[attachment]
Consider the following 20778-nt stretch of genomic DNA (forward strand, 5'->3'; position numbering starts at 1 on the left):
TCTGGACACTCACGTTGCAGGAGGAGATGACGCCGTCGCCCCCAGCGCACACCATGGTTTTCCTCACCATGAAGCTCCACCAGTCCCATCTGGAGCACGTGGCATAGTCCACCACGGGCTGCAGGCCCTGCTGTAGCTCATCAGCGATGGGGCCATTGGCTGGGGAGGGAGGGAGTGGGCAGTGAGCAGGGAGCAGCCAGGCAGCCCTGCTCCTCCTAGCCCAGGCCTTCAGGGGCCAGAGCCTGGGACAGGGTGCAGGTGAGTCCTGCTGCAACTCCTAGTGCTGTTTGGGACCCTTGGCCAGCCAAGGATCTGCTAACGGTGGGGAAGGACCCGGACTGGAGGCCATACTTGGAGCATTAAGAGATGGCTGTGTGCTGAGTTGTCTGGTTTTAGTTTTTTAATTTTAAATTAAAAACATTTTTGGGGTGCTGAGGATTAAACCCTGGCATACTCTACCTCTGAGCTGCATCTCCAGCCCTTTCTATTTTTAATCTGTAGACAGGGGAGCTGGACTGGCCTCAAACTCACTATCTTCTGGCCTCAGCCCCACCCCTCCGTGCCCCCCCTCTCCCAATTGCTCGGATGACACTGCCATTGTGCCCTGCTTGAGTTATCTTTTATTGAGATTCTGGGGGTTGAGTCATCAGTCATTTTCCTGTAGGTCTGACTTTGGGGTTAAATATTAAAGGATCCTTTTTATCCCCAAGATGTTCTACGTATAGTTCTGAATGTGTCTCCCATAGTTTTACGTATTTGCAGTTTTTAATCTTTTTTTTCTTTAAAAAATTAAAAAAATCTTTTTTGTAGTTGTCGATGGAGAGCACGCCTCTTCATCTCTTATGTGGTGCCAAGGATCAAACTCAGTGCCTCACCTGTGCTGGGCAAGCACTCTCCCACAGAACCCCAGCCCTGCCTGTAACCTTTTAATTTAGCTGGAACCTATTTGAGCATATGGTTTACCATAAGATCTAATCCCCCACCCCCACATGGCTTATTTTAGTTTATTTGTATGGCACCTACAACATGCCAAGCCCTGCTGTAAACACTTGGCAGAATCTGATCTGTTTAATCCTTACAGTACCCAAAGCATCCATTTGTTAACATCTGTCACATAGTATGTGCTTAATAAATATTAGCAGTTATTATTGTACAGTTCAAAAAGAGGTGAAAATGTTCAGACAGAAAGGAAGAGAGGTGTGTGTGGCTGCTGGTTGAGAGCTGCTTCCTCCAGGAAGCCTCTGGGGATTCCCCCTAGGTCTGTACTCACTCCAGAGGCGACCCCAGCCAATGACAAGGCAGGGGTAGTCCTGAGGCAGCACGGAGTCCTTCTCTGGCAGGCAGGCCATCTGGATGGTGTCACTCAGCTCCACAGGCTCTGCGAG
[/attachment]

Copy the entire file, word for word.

Consider the following 20778-nt stretch of genomic DNA (forward strand, 5'->3'; position numbering starts at 1 on the left):
TCTGGACACTCACGTTGCAGGAGGAGATGACGCCGTCGCCCCCAGCGCACACCATGGTTTTCCTCACCATGAAGCTCCACCAGTCCCATCTGGAGCACGTGGCATAGTCCACCACGGGCTGCAGGCCCTGCTGTAGCTCATCAGCGATGGGGCCATTGGCTGGGGAGGGAGGGAGTGGGCAGTGAGCAGGGAGCAGCCAGGCAGCCCTGCTCCTCCTAGCCCAGGCCTTCAGGGGCCAGAGCCTGGGACAGGGTGCAGGTGAGTCCTGCTGCAACTCCTAGTGCTGTTTGGGACCCTTGGCCAGCCAAGGATCTGCTAACGGTGGGGAAGGACCCGGACTGGAGGCCATACTTGGAGCATTAAGAGATGGCTGTGTGCTGAGTTGTCTGGTTTTAGTTTTTTAATTTTAAATTAAAAACATTTTTGGGGTGCTGAGGATTAAACCCTGGCATACTCTACCTCTGAGCTGCATCTCCAGCCCTTTCTATTTTTAATCTGTAGACAGGGGAGCTGGACTGGCCTCAAACTCACTATCTTCTGGCCTCAGCCCCACCCCTCCGTGCCCCCCCTCTCCCAATTGCTCGGATGACACTGCCATTGTGCCCTGCTTGAGTTATCTTTTATTGAGATTCTGGGGGTTGAGTCATCAGTCATTTTCCTGTAGGTCTGACTTTGGGGTTAAATATTAAAGGATCCTTTTTATCCCCAAGATGTTCTACGTATAGTTCTGAATGTGTCTCCCATAGTTTTACGTATTTGCAGTTTTTAATCTTTTTTTTCTTTAAAAAATTAAAAAAATCTTTTTTGTAGTTGTCGATGGAGAGCACGCCTCTTCATCTCTTATGTGGTGCCAAGGATCAAACTCAGTGCCTCACCTGTGCTGGGCAAGCACTCTCCCACAGAACCCCAGCCCTGCCTGTAACCTTTTAATTTAGCTGGAACCTATTTGAGCATATGGTTTACCATAAGATCTAATCCCCCACCCCCACATGGCTTATTTTAGTTTATTTGTATGGCACCTACAACATGCCAAGCCCTGCTGTAAACACTTGGCAGAATCTGATCTGTTTAATCCTTACAGTACCCAAAGCATCCATTTGTTAACATCTGTCACATAGTATGTGCTTAATAAATATTAGCAGTTATTATTGTACAGTTCAAAAAGAGGTGAAAATGTTCAGACAGAAAGGAAGAGAGGTGTGTGTGGCTGCTGGTTGAGAGCTGCTTCCTCCAGGAAGCCTCTGGGGATTCCCCCTAGGTCTGTACTCACTCCAGAGGCGACCCCAGCCAATGACAAGGCAGGGGTAGTCCTGAGGCAGCACGGAGTCCTTCTCTGGCAGGCAGGCCATCTGGATGGTGTCACTCAGCTCCACAGGCTCTGCGAG